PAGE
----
- Draw what the plants look like as they sprout. If you have a camera, take photos and add them to the journal. Have the child label the pictures and add details on what they notice about the sprout.
- Use a ruler or tape measure to record the height of the plants. Draw a graph in the journal to track the changes over time.
- Compare how different plants grow, and think about why some plants grow faster than others.
- Compare pictures of fully-grown plants with the young plants in the garden and ask the child to write about the differences and similarities. The child can write, draw, or complete a Venn Diagram (online or with a mobile app) of the findings.
- Collect and press a few leaves, flowers, or other finds in the journal.
- Check the plants at different times of day, and ask the child to record any differences in the plants' appearance. How does the plants' appearance in the early morning compare to their appearance around sunset? What do the plants look like in the middle of the afternoon?
- Describe other things that live in the garden and talk about their purpose in the garden.
- Ask children to imagine what gardening would be like in a different setting. How would gardening in a backyard plot differ from gardening on a rooftop in a city?
- Looking at more mature plants, the child can use the garden journals to try the following projects:
- Describe the leaves on the plants, considering vein pattern, color, texture, shape, and leaf size.
- Observe the flowers-list their attributes, dissect the flowers, separate the parts and pieces.
- Describe the plants using as many of the five senses as possible.
- Write about a change they noticed in the garden since the last time they observed.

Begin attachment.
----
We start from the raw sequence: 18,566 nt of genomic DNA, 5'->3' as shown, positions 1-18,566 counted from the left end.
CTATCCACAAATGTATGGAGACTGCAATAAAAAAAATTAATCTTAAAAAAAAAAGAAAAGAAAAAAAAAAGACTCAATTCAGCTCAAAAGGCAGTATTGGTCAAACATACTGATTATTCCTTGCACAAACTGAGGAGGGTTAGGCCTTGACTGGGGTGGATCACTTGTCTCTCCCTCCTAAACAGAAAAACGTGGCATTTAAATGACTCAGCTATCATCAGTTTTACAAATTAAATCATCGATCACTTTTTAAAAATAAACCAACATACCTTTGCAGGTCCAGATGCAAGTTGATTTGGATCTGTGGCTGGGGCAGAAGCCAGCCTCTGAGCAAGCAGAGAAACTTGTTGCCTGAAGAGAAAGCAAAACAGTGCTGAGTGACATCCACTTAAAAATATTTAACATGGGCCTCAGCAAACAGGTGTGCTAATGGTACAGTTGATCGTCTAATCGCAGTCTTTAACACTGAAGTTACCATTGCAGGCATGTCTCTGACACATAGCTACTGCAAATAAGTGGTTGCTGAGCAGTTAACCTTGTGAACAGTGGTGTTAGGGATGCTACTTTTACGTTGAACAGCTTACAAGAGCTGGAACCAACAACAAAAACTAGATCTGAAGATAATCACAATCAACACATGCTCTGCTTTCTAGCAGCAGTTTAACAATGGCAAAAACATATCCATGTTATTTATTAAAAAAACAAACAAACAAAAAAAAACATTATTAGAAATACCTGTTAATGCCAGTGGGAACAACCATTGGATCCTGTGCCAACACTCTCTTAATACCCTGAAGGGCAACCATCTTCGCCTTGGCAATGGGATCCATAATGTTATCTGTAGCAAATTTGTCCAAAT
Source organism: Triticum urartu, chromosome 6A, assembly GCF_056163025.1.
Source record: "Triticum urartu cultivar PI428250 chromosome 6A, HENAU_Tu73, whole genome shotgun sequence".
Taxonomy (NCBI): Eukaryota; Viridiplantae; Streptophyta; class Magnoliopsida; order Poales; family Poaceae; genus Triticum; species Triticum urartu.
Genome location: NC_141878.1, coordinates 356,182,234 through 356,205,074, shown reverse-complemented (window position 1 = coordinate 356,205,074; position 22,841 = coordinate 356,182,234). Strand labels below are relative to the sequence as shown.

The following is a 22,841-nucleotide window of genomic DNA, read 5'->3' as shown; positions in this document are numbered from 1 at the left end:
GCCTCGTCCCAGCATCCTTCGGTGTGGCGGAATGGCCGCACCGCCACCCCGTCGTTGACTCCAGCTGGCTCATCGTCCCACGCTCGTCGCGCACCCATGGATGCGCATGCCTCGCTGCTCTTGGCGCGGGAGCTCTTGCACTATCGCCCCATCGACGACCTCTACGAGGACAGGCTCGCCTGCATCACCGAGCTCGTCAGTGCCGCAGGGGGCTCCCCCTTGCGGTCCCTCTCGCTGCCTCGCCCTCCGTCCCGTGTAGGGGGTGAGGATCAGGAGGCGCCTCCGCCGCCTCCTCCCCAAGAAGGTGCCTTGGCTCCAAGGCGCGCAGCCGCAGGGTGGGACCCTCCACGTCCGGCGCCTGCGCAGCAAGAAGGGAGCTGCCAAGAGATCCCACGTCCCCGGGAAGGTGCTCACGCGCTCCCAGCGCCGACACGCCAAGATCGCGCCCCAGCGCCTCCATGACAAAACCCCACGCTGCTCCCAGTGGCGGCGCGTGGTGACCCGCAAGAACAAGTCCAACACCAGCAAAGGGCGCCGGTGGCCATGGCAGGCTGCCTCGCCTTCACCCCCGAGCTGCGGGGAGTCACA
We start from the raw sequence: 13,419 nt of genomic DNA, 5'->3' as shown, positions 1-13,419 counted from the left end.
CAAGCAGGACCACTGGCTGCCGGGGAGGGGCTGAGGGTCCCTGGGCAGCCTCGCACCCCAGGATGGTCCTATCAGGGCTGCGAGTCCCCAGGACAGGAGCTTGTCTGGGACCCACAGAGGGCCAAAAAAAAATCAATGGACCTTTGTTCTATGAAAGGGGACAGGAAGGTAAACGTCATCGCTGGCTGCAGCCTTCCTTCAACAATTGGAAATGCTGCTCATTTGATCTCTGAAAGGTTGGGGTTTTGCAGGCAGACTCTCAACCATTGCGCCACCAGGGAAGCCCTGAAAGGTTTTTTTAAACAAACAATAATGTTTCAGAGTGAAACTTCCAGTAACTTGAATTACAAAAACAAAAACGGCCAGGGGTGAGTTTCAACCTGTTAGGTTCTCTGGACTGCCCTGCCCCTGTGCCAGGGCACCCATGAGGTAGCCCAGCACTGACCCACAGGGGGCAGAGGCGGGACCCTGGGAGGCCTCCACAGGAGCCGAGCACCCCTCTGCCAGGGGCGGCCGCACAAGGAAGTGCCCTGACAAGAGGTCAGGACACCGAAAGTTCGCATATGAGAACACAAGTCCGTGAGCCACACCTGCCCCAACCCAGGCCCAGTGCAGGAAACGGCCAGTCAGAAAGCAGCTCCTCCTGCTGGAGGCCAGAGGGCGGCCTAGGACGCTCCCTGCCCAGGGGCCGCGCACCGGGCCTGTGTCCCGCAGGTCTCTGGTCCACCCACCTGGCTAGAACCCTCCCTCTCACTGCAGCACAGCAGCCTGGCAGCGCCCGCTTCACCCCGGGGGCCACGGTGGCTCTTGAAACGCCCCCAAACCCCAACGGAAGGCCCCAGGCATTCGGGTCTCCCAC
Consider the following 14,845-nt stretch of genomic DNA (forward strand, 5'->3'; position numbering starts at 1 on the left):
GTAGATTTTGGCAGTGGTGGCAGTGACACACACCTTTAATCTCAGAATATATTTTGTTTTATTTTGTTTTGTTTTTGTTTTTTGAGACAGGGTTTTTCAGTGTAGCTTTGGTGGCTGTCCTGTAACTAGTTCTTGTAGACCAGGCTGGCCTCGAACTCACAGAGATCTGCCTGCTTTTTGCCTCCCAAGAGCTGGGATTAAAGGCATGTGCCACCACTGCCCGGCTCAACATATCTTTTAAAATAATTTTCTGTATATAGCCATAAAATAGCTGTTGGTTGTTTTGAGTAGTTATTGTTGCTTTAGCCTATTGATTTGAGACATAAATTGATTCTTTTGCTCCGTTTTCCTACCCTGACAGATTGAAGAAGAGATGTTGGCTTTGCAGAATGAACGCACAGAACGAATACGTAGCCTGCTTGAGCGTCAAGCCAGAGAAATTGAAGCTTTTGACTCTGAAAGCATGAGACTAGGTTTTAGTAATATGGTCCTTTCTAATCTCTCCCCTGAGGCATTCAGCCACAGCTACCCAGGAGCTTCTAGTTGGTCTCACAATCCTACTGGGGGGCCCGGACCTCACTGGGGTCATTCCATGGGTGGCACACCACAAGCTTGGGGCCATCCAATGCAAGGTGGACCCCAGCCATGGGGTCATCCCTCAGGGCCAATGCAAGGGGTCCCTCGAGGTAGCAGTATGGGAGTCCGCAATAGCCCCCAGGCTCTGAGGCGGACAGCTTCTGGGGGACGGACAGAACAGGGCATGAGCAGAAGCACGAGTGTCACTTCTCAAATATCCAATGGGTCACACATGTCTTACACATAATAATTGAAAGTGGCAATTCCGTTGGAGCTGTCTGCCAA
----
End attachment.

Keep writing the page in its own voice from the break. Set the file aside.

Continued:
- If resources allow, you might experiment with watering one plant more than another or adding fertilizer to one plant and not another. Ask the child to look for signs of the effects these differences made in the plants' growth.
- If your garden is outside, put on your raincoat, and check the plants during a rainstorm. Ask the child to notice how the plants collect rainwater and describe the plants in the garden journal.
- Write about how the weather affects the plants. How does a rainy day change the plants' appearance? What if there's no rain for a week?
- If you live in an area with high levels of air or water pollution, write about how differing daily pollution levels affect the plants' growth and appearance.
- Write a description of the garden from the point of view of the root, stem, leaf, or flower of a plant.
- When harvest time comes, have the child continue garden journal entries with the following projects:
- Measure the size of the vegetables or the height of flowers grown in the garden. Track the size in the journal.
- If you have vegetables from the garden, have the child taste the food both raw and cooked and then write about the differences in taste. Write down recipes that you try with your harvest and have the child describe how the dish tasted.
- Jot down a list of ways to use what you've grown in the garden. The child might plan a party and serve food from the garden, or if non-edible plants and flowers were grown, the child might help you plan ways to give them away as gifts.
- Compare photos or illustrations of the plants' buds from earlier pages in the journal to the vegetables or flowers. Describe the differences in a journal entry.
A written record of thoughts, ideas, and observations, often updated daily.
Researching a topic or question can take many different forms, from year-long studies resulting in publication to a quick search of available resources on the Internet. For these activities, we refer to research in the informal sense, using readily available resources (Internet, magazines, books, interviews, etc.) to answer questions.
Discussion is a natural way for children and teens to express or explain what they already know or what they are learning. When possible, let children and teens lead the direction of a discussion. Ask questions that lead to an extended response (“What do you think about…?” or “Why do you think…?”) rather than questions that might result in a yes or no or a simple answer.